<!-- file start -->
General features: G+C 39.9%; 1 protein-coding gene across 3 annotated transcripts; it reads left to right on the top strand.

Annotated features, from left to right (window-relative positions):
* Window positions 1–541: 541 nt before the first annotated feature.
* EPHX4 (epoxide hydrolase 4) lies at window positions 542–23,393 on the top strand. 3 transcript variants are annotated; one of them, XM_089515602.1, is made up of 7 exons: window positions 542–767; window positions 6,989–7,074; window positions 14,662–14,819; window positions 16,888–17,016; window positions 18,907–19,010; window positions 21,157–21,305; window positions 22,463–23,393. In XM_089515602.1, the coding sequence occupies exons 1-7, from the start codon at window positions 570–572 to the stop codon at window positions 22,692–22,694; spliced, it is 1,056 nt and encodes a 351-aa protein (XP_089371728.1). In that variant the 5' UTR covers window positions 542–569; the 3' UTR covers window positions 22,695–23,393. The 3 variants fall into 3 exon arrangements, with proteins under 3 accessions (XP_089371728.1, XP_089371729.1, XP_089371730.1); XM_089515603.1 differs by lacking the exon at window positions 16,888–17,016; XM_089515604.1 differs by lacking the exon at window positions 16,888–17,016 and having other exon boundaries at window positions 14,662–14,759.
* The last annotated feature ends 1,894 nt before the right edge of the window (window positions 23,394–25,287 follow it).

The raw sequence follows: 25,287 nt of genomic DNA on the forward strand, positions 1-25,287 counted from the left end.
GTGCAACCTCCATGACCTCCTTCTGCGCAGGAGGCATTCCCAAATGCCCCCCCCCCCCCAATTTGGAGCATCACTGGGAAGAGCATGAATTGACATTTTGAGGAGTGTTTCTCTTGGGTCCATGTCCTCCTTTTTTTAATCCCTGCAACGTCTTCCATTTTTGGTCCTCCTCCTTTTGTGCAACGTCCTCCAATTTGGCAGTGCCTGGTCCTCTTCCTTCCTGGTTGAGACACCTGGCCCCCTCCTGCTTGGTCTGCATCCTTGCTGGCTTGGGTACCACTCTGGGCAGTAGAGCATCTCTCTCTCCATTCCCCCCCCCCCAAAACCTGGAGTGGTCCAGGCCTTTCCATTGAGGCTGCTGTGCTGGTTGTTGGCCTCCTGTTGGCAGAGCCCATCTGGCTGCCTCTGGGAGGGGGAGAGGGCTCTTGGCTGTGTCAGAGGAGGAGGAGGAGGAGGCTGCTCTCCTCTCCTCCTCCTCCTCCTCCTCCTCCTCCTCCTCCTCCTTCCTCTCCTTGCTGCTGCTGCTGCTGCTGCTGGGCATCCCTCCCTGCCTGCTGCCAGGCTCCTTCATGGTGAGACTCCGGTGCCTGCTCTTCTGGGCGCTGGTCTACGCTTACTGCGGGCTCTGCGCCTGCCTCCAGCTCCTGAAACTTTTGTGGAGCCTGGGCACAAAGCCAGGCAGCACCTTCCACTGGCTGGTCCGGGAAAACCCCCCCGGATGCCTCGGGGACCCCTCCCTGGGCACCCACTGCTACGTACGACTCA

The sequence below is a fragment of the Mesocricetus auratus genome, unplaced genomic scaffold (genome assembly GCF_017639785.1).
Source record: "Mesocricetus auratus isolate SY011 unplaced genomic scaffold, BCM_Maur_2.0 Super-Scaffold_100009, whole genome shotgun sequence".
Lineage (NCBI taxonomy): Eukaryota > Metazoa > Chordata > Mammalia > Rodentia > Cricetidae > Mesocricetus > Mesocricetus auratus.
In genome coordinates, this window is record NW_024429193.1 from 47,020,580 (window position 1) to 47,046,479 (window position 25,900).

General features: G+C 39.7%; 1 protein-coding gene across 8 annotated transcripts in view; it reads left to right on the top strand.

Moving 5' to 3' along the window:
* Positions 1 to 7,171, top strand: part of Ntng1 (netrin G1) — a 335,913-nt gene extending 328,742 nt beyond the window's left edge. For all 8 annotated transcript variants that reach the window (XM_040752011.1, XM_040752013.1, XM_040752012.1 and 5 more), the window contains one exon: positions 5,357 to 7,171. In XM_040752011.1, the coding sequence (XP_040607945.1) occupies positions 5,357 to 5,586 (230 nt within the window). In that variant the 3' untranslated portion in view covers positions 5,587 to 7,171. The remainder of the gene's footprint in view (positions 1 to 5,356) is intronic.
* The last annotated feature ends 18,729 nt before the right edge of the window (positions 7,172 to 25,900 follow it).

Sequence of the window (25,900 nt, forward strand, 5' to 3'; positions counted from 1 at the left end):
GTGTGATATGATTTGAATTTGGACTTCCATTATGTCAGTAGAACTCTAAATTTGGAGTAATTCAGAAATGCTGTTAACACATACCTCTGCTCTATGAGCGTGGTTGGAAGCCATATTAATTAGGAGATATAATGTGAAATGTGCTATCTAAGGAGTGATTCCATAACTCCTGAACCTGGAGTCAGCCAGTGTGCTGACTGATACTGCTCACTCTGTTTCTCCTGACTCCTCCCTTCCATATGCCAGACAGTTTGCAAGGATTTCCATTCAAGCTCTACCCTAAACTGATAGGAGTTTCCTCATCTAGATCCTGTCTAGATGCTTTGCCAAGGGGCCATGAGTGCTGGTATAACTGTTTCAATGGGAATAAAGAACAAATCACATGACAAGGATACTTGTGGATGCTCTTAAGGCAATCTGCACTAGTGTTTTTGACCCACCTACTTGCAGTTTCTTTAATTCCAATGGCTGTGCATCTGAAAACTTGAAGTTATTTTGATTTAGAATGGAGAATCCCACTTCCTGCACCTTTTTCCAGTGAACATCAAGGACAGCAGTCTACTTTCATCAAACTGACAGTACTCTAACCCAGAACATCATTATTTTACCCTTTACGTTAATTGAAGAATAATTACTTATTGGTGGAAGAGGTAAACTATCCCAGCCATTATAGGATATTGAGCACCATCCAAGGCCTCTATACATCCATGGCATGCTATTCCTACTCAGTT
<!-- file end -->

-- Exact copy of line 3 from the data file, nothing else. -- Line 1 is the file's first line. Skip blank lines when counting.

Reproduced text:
* Window positions 1–541: 541 nt before the first annotated feature.